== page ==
Oh, that’s the one that I was reading is based on “Giving Him Something He Can Feel”?
Yeah. When I was writing the song, it gave me that good feeling. When people hear the song, it’ll bring it all back around. I think “Did You Wrong” is probably the most controversial song on the record; everything else is just life experiences. I went to Boston at the beginning of October. There’s an Internet station in Boston on which I let people hear the beginning of “Did You Wrong” and I let people hear the beginning of “Say Ooh.” The comments that I got back on those two songs: I said, “I want you guys to help me pick my next single.” People were calling, and they were like, “Did You Wrong.” And I said, “Well, why are you saying that?” and this one guy said, “Because my wife just left me, but I ended up with my daughter.” Other people were calling up saying, “Say Ooh,” ’cause if somebody can make you say “Ooh”, that’s a great thing. So it was neck and neck; people were calling back and forth, and the two songs ended up deadlocked— the tiebreaker was the DJ, saying, “Well, I like ‘Say Oooh’.” And it was a guy, you know what I’m saying?
Interesting. So, those are the two that you tried to decide between as the next single??
I wanted to get people’s opinions on the songs. ’Cause everything we get on radio is what radio picked; it’s not what the public picked. When I was a kid, I listened to WILD, and you could really call in and request a song and hear that song. Now, if you call up and request a song, it’s only the songs on the playlist that they give you to pick from. So, when I did that with the song, I said, “ I’m going to play these two songs and let people have their choice.” People don’t do that anymore.
One other thing I wanted to ask you about: there was an experience you had of some sort sometime in the last few years.
I had an operation, and I almost died from it. But before I had the operation, because I was just so fed up with music, people would ask me, “Are you still singing?” and I would tell them, “No.” All my friends would get pissed at me, like, “You do still sing.”— and I said, “No, I don’t sing.” When I got out of the hospital, the only thing that I could do was sing: I couldn’t walk, I couldn’t talk, and it was God telling me, “Look, I gave you this gift for a reason.” And it just opened my eyes to what I was sent here to do. We were all sent to this earth to do something, you know what I’m saying? And by me telling people that I didn’t sing anymore, God’s like, “I’ma teach you a lesson.” That’s really what it was all about. I went through this thing where my speech was really broken; I was walking around on a cane — people thought I had a stroke. The doctors couldn’t find anything.
I just knew it was a lesson for me, that “I gave you this gift and you’re gonna use it.” And that’s what I’m saying: when Wanda and Leslie left to sing gospel, I knew that wasn’t my calling. Even when I had this experience, I know I’d talked to God and I know I wasn’t here, He told me, “I got you here for a reason: there are things that you know and things that you are supposed to be doing.” This is what I’m supposed to be doing.
Wow. And I think I read that it was supposed to be a two-hour surgery, but it was a ten-hour surgery, ultimately?
Yeah. I went in at twelve o’clock and I didn’t wake up until eleven o’clock at night. So, I tell everybody — if you look at my Facebook — tell somebody that you love them, ’cause you never know.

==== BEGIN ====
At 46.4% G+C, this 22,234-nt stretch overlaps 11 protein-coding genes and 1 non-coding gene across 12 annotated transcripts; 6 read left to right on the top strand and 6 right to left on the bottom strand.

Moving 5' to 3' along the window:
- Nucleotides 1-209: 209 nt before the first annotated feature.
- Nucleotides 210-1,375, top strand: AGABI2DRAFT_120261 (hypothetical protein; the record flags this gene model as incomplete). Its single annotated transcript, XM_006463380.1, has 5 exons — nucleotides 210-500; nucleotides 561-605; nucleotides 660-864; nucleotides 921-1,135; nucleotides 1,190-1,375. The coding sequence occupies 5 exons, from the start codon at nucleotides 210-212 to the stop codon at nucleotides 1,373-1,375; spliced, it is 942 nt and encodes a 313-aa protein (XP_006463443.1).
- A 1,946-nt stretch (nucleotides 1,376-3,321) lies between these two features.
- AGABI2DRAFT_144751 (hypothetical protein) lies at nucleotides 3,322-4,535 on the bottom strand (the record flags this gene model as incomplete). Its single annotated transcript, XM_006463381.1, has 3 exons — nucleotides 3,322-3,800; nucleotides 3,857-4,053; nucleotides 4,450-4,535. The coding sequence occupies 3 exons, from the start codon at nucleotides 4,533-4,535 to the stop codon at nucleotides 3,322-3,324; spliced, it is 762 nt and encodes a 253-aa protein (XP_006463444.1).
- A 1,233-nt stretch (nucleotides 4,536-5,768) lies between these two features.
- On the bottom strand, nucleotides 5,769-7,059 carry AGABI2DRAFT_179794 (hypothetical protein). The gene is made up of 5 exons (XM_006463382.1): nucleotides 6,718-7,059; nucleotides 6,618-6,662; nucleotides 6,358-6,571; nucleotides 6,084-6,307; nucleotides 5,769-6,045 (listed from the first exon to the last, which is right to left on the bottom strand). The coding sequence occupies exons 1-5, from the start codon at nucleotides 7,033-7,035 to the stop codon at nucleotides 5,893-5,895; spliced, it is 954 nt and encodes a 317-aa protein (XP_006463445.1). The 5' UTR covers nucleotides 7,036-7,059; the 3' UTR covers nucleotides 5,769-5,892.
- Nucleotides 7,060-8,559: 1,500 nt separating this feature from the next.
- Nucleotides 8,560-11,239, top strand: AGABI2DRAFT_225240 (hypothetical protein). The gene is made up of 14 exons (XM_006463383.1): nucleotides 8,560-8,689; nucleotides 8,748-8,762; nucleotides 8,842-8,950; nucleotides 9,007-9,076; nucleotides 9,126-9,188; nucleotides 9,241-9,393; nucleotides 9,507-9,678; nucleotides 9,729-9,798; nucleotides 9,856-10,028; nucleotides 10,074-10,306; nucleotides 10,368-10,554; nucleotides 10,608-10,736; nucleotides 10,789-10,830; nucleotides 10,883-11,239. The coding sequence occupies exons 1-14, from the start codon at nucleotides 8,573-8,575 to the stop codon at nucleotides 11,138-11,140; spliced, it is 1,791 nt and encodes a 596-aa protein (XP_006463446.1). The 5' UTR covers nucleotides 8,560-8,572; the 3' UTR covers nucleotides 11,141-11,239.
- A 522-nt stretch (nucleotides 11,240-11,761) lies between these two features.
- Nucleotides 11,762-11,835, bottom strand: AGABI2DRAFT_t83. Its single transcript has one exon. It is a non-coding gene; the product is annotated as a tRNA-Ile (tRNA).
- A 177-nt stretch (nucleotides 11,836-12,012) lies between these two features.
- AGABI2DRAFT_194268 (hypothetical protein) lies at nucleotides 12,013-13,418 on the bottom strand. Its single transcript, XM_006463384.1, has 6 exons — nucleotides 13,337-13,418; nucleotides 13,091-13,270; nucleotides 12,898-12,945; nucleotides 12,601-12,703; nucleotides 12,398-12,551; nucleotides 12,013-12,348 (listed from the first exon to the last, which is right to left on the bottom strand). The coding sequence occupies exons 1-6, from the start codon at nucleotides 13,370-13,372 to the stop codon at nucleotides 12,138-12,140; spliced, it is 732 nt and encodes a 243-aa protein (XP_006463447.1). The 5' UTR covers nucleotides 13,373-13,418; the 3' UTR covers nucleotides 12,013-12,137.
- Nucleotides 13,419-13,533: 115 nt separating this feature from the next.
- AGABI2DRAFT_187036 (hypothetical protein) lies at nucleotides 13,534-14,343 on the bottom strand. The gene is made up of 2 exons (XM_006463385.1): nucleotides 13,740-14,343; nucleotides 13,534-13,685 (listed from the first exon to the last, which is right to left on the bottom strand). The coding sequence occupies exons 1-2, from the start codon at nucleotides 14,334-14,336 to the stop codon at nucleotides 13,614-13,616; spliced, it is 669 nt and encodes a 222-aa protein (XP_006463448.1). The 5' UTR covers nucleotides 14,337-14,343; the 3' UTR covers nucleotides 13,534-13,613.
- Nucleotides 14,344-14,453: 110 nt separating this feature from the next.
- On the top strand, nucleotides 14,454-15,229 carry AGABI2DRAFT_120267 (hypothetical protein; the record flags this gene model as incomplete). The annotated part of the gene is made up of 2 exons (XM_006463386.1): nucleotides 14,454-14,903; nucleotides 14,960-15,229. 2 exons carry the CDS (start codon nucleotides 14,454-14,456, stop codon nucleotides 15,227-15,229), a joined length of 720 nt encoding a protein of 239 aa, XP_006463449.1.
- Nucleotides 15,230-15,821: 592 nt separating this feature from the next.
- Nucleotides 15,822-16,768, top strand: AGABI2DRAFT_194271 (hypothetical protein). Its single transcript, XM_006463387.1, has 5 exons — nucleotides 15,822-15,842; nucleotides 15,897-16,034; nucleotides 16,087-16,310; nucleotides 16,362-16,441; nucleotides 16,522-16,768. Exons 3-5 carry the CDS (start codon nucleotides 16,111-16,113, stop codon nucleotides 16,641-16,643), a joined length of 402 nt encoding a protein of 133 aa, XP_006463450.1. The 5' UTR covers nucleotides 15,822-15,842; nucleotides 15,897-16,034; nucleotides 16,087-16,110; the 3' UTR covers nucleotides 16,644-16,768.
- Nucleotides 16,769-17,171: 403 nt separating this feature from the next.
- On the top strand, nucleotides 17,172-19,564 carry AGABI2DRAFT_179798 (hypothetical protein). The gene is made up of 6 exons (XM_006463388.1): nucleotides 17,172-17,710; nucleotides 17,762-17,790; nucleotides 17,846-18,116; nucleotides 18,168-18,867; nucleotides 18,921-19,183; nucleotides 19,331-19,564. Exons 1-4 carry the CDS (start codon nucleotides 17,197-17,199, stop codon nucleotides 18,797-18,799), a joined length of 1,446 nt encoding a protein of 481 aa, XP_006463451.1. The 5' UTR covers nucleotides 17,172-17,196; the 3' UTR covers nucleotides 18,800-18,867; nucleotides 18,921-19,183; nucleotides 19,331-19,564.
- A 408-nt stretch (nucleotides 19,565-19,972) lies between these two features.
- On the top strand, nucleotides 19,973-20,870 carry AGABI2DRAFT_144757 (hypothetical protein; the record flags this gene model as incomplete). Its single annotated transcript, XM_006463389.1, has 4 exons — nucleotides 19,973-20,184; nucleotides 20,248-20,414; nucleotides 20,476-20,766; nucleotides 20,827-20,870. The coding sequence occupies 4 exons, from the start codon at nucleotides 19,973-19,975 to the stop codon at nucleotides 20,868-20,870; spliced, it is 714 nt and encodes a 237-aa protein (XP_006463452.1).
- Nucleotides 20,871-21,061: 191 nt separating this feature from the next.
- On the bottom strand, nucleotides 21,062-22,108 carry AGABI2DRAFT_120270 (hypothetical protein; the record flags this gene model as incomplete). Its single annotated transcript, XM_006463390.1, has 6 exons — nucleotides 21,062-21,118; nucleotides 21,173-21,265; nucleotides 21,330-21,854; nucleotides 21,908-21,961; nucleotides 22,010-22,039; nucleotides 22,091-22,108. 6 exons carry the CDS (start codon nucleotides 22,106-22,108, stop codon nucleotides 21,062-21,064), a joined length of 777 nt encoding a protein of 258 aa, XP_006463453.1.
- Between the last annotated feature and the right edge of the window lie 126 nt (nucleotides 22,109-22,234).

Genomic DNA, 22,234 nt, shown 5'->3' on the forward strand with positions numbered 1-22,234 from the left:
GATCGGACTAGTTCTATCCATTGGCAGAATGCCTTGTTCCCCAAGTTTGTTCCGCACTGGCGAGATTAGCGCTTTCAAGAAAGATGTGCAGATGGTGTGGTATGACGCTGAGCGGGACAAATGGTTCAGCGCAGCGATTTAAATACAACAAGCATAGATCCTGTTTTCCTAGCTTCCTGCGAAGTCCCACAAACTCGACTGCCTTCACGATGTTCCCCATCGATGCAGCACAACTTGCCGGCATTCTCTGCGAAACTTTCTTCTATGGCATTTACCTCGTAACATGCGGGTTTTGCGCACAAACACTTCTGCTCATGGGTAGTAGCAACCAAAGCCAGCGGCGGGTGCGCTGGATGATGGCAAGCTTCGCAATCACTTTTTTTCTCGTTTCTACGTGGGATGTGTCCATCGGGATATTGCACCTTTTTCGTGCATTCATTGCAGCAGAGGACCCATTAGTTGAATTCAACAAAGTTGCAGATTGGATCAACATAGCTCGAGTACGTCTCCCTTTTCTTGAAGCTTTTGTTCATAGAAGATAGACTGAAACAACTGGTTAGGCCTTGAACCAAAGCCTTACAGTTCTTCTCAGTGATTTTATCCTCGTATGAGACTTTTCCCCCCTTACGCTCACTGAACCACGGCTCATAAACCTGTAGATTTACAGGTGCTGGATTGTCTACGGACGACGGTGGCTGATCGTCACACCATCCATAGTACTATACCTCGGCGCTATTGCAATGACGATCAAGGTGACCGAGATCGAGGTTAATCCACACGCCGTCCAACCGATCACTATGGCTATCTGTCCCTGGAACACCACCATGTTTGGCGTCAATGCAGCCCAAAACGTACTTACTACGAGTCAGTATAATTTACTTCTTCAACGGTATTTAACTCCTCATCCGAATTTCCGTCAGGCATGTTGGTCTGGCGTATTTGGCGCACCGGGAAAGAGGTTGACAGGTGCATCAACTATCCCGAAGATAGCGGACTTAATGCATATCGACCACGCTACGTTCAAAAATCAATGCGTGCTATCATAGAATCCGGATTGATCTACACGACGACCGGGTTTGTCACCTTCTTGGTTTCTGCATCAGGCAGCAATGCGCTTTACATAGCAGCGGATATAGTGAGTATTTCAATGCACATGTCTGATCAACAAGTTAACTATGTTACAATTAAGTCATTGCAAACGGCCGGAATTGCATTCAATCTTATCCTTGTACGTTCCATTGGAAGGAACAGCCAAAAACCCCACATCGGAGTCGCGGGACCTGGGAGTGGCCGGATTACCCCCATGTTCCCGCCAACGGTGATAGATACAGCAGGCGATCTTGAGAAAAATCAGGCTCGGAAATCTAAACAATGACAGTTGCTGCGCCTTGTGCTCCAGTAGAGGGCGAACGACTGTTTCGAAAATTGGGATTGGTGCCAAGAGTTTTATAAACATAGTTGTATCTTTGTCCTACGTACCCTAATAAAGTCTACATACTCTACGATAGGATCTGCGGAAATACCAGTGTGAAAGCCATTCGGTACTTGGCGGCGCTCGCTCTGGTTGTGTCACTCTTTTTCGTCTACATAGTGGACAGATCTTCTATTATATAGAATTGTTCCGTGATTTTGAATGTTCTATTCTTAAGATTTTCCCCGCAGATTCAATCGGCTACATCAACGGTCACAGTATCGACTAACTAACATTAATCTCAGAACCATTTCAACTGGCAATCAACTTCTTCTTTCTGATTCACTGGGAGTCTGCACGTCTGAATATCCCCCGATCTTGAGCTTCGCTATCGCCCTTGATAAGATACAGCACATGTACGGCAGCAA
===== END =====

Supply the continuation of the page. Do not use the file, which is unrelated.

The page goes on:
That must give you a totally different perspective on things.
It really does. And it just brought around everything that I thought I hated about music, because of the business at the time. I never got into the business for the business—I got into the business for the love of creating and the joy of seeing people enjoy this gift that was given to me.
Are you still vocal coaching?
Yes, I still have a few students.
Was that something that you had always done, or that you started doing after 9.9?
That happened after 9.9. There was a bunch of studios in Boston at the time, and people would call me in to do background sessions. There were a lot of people that were coming in to record; but they really weren’t good singers. A lot of the engineers and studio owners started calling me up, like, “Look, I want to send this person to you. Do you vocal coach?” And I was like, “No.” They’re like, “Well, you should.” So, they started sending people to me. And I had so many people that I literally had to turn people away — that’s literally, at one point, how I existed.
Nowadays, do you give private lessons from home, or do you go to studios?
Well, I have a little setup in my house; I have a vocal booth. I’m basically teaching people how to sing in the studio, ’cause it’s totally different than singing live. I tell people, “If I could see you onstage, I could have a bad night; but if I’m looking at you you would never know, because I’m a performer — I know what to do to make you think that I was really good. But if you had a tape recorder and you listened to it later, you’d be like, ‘She really wasn’t singing.” We’ve come from this era where everybody’s just like, “Just fix it in the studio,” but then they’ve gotta get out and sing. So I teach people how to sing in the studio and get that feeling that they’re looking for. And to sell the song. I don’t even look at people when I give a vocal lesson; they think I’m not paying any attention. I say, “I’m not looking at you ’cause I’m listening to you. I’m not going to let you fool me by your facial expression.”
I’m so glad that we got to talk, it’s been really fun learning about your history and what you’re doing now. It’s real good to see you back out there, so I hope it will be a really enjoyable process for you this time.
Well, it’s been fun. You know what I say, I’ve had a great time doing this and I’m proud of the music; I think it’s going to make people smile and it’s going to make people really think about a lot of things, because a good story is a story that most people have been through in their lives. And that’s why I think I got the reaction with the “Did You Wrong” song and the “Say Oooh” song, because people could relate to that — they’re songs that people can relate to again. I just had a ball doing this.